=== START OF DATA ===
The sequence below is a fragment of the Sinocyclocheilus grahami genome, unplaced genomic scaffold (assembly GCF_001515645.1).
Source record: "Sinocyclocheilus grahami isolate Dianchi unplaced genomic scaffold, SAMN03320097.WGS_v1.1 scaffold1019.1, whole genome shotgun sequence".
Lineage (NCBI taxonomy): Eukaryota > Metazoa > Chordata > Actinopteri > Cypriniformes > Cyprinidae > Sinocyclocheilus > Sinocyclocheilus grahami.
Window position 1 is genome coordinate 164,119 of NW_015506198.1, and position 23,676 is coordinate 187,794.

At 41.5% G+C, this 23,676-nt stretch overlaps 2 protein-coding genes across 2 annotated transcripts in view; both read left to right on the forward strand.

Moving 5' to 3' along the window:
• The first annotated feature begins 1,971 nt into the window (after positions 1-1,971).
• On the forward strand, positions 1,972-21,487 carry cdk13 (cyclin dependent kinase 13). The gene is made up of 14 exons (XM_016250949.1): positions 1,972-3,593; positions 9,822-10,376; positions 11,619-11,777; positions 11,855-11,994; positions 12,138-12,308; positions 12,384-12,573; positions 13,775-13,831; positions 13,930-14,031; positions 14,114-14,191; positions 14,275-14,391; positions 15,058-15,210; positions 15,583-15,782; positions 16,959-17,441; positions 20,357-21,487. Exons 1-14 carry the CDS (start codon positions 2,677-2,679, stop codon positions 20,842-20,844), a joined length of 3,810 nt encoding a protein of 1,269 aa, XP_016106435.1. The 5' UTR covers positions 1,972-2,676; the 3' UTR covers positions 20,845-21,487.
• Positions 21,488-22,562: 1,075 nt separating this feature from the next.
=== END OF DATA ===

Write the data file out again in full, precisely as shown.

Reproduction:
The sequence below is a fragment of the Sinocyclocheilus grahami genome, unplaced genomic scaffold (assembly GCF_001515645.1).
Source record: "Sinocyclocheilus grahami isolate Dianchi unplaced genomic scaffold, SAMN03320097.WGS_v1.1 scaffold1019.1, whole genome shotgun sequence".
Lineage (NCBI taxonomy): Eukaryota > Metazoa > Chordata > Actinopteri > Cypriniformes > Cyprinidae > Sinocyclocheilus > Sinocyclocheilus grahami.
Window position 1 is genome coordinate 164,119 of NW_015506198.1, and position 23,676 is coordinate 187,794.

At 41.5% G+C, this 23,676-nt stretch overlaps 2 protein-coding genes across 2 annotated transcripts in view; both read left to right on the forward strand.

Moving 5' to 3' along the window:
• The first annotated feature begins 1,971 nt into the window (after positions 1-1,971).
• On the forward strand, positions 1,972-21,487 carry cdk13 (cyclin dependent kinase 13). The gene is made up of 14 exons (XM_016250949.1): positions 1,972-3,593; positions 9,822-10,376; positions 11,619-11,777; positions 11,855-11,994; positions 12,138-12,308; positions 12,384-12,573; positions 13,775-13,831; positions 13,930-14,031; positions 14,114-14,191; positions 14,275-14,391; positions 15,058-15,210; positions 15,583-15,782; positions 16,959-17,441; positions 20,357-21,487. Exons 1-14 carry the CDS (start codon positions 2,677-2,679, stop codon positions 20,842-20,844), a joined length of 3,810 nt encoding a protein of 1,269 aa, XP_016106435.1. The 5' UTR covers positions 1,972-2,676; the 3' UTR covers positions 20,845-21,487.
• Positions 21,488-22,562: 1,075 nt separating this feature from the next.